The United States Agency for International Development (USAID) has supported many programs in Russia, beginning in 1992. They have included programs in the fields of health, environment, agriculture, and human welfare, as well as in many other areas of relevance to economic and social development.
Among the programs that have been supported at levels of tens of millions of dollars during the past decade have been HIV/AIDS, tuberculosis, reproductive health, maternal and child health, and child welfare programs. Partnerships with the Russian Ministry of Health and Social Development, nongovernmental organizations, and international agencies have provided frameworks for administering the activities and disseminating the results of programs.
Given the vast scope of USAID’s involvement in Russia, with cumulative expenditures of more than $2.5 billion, this appendix provides but small snapshots of health-related activities supported in 2003 and in 2010 that provide important examples of the types of work that have been emphasized.
The program in 2003 included the following activities:
• Promoted healthy lifestyles and HIV prevention among the youth.
• Disseminated HIV/AIDS educational materials through a wide array of media outlets.
• Offered technical assistance in support of multidrug-resistant tuberculosis control.
• Supported marketing campaigns for condom use.
• Supported training workshops and conferences, and upgraded laboratory equipment to improve diagnostic capabilities for sexually transmitted diseases.
• Increased accessibility to quality medical care.
• Improved maternal and childhood health programs.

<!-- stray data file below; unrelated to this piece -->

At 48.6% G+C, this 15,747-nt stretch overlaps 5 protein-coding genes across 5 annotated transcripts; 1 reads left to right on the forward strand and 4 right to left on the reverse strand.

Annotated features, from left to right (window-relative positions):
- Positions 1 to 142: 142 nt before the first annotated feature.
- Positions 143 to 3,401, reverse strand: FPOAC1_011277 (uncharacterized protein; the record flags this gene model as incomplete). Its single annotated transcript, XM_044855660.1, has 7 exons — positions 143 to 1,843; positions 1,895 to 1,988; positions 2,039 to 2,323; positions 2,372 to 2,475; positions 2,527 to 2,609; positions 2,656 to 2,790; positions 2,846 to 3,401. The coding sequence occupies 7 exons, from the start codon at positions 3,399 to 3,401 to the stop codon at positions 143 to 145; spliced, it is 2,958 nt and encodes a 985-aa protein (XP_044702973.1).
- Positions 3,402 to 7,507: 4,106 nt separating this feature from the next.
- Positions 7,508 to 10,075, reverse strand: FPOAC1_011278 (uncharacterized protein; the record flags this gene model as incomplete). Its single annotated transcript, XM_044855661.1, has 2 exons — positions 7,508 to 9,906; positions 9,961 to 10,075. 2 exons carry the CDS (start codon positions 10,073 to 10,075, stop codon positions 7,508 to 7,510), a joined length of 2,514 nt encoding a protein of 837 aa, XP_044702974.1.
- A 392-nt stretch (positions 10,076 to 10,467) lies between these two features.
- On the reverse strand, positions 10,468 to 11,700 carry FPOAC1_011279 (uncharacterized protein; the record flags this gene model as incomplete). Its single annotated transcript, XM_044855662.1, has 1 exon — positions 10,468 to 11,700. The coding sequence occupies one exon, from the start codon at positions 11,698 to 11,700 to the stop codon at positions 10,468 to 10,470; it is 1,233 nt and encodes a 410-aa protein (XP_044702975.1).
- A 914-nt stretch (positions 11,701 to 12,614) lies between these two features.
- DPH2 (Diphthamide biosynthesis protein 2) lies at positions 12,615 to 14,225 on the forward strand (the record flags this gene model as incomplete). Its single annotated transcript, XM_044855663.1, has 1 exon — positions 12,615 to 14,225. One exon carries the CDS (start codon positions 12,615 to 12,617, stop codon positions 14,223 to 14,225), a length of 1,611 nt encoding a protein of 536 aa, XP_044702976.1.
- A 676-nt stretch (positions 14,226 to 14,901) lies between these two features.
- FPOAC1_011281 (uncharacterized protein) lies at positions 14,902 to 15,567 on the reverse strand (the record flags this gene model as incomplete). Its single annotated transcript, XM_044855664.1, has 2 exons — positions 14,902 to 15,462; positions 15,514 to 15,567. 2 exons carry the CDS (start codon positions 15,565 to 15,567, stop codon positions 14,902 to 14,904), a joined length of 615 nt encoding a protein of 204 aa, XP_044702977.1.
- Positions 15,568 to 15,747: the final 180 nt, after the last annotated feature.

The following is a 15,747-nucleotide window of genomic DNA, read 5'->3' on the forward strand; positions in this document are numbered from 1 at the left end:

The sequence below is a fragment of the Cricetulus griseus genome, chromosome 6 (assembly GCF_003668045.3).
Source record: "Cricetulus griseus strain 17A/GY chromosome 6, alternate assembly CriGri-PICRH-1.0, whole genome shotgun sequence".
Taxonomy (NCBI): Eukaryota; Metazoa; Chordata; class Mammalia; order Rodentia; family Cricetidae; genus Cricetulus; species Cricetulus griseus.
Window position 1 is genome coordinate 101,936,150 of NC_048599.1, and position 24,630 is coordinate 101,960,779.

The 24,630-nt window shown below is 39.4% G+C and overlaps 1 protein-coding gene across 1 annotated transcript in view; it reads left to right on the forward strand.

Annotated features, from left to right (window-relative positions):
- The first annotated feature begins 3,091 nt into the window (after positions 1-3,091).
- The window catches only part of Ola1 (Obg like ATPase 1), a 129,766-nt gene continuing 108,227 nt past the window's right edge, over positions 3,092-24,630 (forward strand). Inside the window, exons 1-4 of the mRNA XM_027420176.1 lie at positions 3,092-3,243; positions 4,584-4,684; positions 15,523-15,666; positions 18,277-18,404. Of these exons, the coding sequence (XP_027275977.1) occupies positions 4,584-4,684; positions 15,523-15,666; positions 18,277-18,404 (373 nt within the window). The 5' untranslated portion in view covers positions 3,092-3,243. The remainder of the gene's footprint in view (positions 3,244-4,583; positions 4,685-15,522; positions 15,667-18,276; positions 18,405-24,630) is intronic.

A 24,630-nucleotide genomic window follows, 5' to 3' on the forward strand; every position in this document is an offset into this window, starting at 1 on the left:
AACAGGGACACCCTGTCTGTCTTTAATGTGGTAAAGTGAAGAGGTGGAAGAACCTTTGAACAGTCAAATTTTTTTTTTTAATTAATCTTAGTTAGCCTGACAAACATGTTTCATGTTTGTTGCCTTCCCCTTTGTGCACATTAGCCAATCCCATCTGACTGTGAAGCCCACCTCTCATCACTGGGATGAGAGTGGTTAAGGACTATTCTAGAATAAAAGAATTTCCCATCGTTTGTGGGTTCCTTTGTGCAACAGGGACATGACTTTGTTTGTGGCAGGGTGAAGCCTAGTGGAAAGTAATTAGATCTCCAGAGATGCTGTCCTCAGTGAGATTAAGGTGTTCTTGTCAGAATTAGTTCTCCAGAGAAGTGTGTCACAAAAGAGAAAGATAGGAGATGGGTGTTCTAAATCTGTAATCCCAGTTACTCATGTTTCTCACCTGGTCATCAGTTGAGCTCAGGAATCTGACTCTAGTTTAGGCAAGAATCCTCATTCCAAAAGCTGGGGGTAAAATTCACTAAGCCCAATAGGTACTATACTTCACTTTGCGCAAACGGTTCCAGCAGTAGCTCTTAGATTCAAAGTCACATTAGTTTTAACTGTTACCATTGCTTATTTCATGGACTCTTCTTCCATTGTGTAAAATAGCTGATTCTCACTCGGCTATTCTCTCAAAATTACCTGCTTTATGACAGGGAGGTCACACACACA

Activities in 2010 included the following:
• Developed model tuberculosis treatment and drug-resistance prevention programs.
• Supported AIDS training and education centers for medical professionals.
• Fostered drug abuse prevention and rehabilitation services.
• Developed standardized approaches to HIV prevention among injection drug users.
• Disseminated HIV prevention education materials to high-risk populations.
• Organized efforts to reduce neonatal mortality.
• Provided teen health and family planning counseling.
• Encouraged best practices in maternal and childhood health.
In mid-2012, plans were under way to significantly reduce the level of USAID’s programs in Russia. Only two health-related areas were scheduled for continuation, namely control of tuberculosis and improvement of mother-child health. Activities related to HIV/AIDS had been removed, at least for the immediate future, from further funding consideration.
The Centers for Disease Control and Prevention was to provide the following services to address tuberculosis problems:
• Evaluate methods for diagnosing TB, including the use of rapid tests that are registered and commercially available in Russia.
• Conduct training courses for TB professionals and paramedical personnel.
• Assist in the development of national standards and guidelines for effective TB control, including training curricula.
• Support participation of Russian specialists in international conferences and workshops.
With regard to mother and child health issues, USAID partners were to focus on (a) putting into effect federal guidelines and best international practices and (b) improving the skills, resources, and services at the primary, secondary, and tertiary levels of care. A neonatal resuscitation training course was to be developed in partnership with a Russian center.
As to funding levels, in the late 1990s, USAID programs were funded at levels in the hundreds of millions of dollars annually. During the early 2000s, annual funding levels exceeded $50 million, including more than $10 million to support health-related activities.
Then in September 2012, USAID announced its intention to terminate its
Russia-based activities in response to the request of the Russian government. It was not immediately clear whether programs administered from Washington would continue in Russia, although the U.S. government vowed to stay engaged with Russian organizations with common interests.
SOURCE: Information provided by USAID, Moscow, October 2011 and updated November 2012.
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